The reason there are not yet more details is “this policy is still on the assembly line” and details need to be resolved and consistency assured throughout the agency. The full rule, and all the details, will be published in the Federal Register soon. The public will have an extensive comment period in accordance with the NPRM (Notice of Proposed Rulemaking) system.

The primary cause for this change is  to meet the FAA’s “unified agenda.” The CFI certificate is the only one that expires and this is both costly and quite frankly inconvenient for everyone. The future CFI certificate will never expire; you will continue to “exercise the privileges” by meeting the “recent experience requirements” (still in conference). And to repeat: “ALL CFIs will be able to meet the recent experience requirements.” The FAA interpretation of “active” is NOT just signing 8710-1s for flight tests – a big concern expressed – but rather giving instruction at any level. This includes tail wheel,  spin, transition checkouts, flight reviews, etc; basically signing logbooks  and doing the CFI job (and there will be the FIRC as a fallback). Obviously more questions and details to come, but I think a lot of the hysteria is unwarranted and we have quite an extensive opportunity to comment. Fly safe out there (and often)!


Join SAFE and enjoy great benefits (like 1/3 off ForeFlight)! Your membership supports our mission of increasing aviation safety by promoting excellence in education.  Our FREE SAFE Toolkit App puts all required pilot endorsements and experience requirements right on your smartphone and facilitates CFI+DPE teamwork. Our SAFE CFI insurance was developed by SAFE specifically for CFIs (and is the best value in the business). #flySAFE

 

CFI “Experience Validation” (No Expiration)?!

This image from an FAA presentation got a lot of attention (and I am sorry we do not have much information yet). But this is a very early “pre-decisional proposal” – basically a “media balloon” – intended to test public opinion and start a discussion (yes the FAA watches social media very carefully). The FAA proposal is to eliminate expirations for flight instructors and simultaneously restrict “exercising the privilege” based on some required activity and/or experience – consistent with most other certificates. Any formal proposal will have to go through a very long official NPRM – comment – process. This will require lots of input from industry and individual CFIs – so don’t panic yet. This idea has been around for many years – see this article from 2010  and there are some good reasons to consider a change. More details will be forthcoming from the FAA, but let’s explore this just a little.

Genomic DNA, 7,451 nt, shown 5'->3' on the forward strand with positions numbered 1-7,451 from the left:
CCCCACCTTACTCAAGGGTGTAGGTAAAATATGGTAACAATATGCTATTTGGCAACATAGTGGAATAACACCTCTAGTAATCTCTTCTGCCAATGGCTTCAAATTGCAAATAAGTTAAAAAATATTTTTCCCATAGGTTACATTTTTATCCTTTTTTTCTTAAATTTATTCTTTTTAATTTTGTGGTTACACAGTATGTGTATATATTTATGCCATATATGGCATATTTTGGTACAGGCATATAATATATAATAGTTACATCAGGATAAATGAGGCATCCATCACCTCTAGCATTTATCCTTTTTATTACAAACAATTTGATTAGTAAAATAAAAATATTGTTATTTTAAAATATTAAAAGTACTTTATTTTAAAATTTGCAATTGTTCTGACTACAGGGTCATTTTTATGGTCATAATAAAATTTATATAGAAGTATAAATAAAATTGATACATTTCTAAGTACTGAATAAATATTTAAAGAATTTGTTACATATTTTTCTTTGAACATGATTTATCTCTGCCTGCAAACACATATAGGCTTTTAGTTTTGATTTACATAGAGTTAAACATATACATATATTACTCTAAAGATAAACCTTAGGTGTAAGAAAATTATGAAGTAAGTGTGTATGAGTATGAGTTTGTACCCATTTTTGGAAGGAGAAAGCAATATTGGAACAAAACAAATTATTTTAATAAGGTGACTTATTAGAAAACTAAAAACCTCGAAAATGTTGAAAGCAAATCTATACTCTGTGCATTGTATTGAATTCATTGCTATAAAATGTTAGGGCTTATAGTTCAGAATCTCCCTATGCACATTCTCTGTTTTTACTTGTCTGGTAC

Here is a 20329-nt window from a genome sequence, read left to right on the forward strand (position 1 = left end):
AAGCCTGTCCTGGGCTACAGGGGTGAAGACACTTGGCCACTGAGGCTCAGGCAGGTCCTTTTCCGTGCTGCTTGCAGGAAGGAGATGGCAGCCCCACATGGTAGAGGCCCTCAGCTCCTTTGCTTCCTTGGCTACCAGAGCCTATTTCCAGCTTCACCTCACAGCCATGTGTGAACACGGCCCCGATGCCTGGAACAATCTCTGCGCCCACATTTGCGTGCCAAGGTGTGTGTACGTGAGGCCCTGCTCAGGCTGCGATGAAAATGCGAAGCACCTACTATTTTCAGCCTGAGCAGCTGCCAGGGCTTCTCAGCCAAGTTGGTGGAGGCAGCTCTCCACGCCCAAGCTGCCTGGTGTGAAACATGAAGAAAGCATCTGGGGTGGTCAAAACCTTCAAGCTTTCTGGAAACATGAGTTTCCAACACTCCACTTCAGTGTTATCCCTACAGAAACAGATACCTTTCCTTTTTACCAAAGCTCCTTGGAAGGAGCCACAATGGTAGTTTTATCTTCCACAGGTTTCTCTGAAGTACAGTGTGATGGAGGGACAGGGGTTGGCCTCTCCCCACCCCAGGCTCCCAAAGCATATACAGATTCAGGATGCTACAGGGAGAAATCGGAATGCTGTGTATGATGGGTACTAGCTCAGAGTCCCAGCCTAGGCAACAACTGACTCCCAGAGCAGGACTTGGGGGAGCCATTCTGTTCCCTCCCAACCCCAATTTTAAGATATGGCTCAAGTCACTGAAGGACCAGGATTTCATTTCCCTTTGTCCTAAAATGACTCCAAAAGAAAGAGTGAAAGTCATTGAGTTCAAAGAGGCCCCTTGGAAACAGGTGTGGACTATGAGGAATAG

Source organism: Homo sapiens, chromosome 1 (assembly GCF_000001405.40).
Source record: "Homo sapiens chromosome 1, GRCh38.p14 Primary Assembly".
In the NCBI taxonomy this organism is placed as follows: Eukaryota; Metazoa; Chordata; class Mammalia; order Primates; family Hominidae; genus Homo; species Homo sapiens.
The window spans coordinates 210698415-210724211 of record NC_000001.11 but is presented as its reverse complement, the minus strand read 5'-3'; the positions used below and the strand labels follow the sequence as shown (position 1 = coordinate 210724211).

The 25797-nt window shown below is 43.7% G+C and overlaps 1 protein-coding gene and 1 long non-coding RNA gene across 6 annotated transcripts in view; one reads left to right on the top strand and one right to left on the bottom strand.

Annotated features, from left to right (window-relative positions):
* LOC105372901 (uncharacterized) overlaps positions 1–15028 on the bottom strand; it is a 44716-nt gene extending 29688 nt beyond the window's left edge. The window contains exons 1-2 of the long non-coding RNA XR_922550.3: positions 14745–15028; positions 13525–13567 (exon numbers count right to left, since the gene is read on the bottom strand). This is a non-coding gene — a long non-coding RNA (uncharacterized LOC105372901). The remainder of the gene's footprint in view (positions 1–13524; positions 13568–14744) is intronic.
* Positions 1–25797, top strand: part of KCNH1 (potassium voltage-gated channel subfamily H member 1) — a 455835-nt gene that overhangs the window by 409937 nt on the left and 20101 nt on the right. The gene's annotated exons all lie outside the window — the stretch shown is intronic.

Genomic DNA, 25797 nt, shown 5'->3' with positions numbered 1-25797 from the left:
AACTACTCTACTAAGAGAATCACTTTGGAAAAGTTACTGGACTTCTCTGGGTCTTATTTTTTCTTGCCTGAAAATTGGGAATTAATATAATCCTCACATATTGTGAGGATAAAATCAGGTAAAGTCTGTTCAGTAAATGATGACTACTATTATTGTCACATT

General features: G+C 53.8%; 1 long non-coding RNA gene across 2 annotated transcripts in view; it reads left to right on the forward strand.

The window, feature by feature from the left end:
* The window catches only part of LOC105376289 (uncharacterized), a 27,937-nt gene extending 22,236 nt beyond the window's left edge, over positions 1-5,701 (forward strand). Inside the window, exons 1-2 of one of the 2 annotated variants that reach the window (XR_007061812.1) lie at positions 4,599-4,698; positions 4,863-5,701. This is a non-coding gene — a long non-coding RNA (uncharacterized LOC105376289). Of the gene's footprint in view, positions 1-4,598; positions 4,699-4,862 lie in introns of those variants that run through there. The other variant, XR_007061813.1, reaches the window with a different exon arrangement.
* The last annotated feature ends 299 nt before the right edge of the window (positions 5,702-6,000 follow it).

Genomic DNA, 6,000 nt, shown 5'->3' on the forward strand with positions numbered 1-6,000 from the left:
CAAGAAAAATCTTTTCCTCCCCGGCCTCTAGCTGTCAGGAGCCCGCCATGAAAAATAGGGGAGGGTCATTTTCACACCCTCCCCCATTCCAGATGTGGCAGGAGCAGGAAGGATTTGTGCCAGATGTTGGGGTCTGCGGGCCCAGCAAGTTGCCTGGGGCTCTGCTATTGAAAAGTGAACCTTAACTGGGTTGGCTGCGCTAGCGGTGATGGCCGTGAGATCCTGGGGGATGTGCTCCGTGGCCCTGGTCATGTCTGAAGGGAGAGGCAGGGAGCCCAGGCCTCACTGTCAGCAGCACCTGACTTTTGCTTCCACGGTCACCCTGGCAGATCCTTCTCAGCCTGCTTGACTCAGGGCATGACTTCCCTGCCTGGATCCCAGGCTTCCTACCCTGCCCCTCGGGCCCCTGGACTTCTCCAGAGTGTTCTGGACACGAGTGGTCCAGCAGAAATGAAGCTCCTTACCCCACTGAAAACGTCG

This action would remove the expiration date on flight instructor certificates. In addition, it would remove the requirement for a flight instructor to renew his or her flight instructor certificate. Instead, the rule would call for the flight instructor to meet and demonstrate recent experience requirements to exercise the privileges of his or her certificate.

I renewed a CFI Friday (as this story was breaking) using his FAA WINGS activity. Remarkably, this is not on the FAA WINGS Instructor page but only available in AC 61-91J. But wouldn’t it be great if there was a tab on the FAA WINGS site where a CFI could keep their instructor certificate valid – no FIRC – the same as pilots keep their certificate current? The WINGS program would be a natural learning platform for providing CFIs with “master-level” education. The FAA already has lots of other “activity renewals” under CFR 61.197(a)2ii. Most DPEs can perform any of these functions and it currently only takes about 10 minutes to renew based on activity. CFIs are qualified for renewal under CFR 61.197(a)2ii based on their activites/experience over the last two years. I would imagine the new process would be similar but not require the DPE.

Many part-time CFIs immediately expressed displeasure, imagining the FAA will only count 8710 sign-offs for “activity” – and their instructor privileges might be in jeopardy. But “active” by that definition only represents 8% of the current CFI population. And professional pilots, teaching part-time, are the richest source of experience in our flight training community. FIRCs, now almost exclusively online, have increasingly diminished in duration and quality in recent years. And the NTSB is crying for better FAA oversight of CFIs – and enforcement of an 80% pass rate for active CFIs. Change is in the wind, we’ll soon see where this goes. Fly safe out there (and often).

Thank you to Jason Blair for the link to the new FAA proposal: HERE

Join SAFE and enjoy great benefits (like 1/3 off ForeFlight)! Your membership supports our mission of increasing aviation safety by promoting excellence in education.  Our FREE SAFE Toolkit App puts all required pilot endorsements and experience requirements right on your smartphone and facilitates CFI+DPE teamwork. Our SAFE CFI insurance was developed by SAFE specifically for CFIs (and is the best value in the business). #flySAFE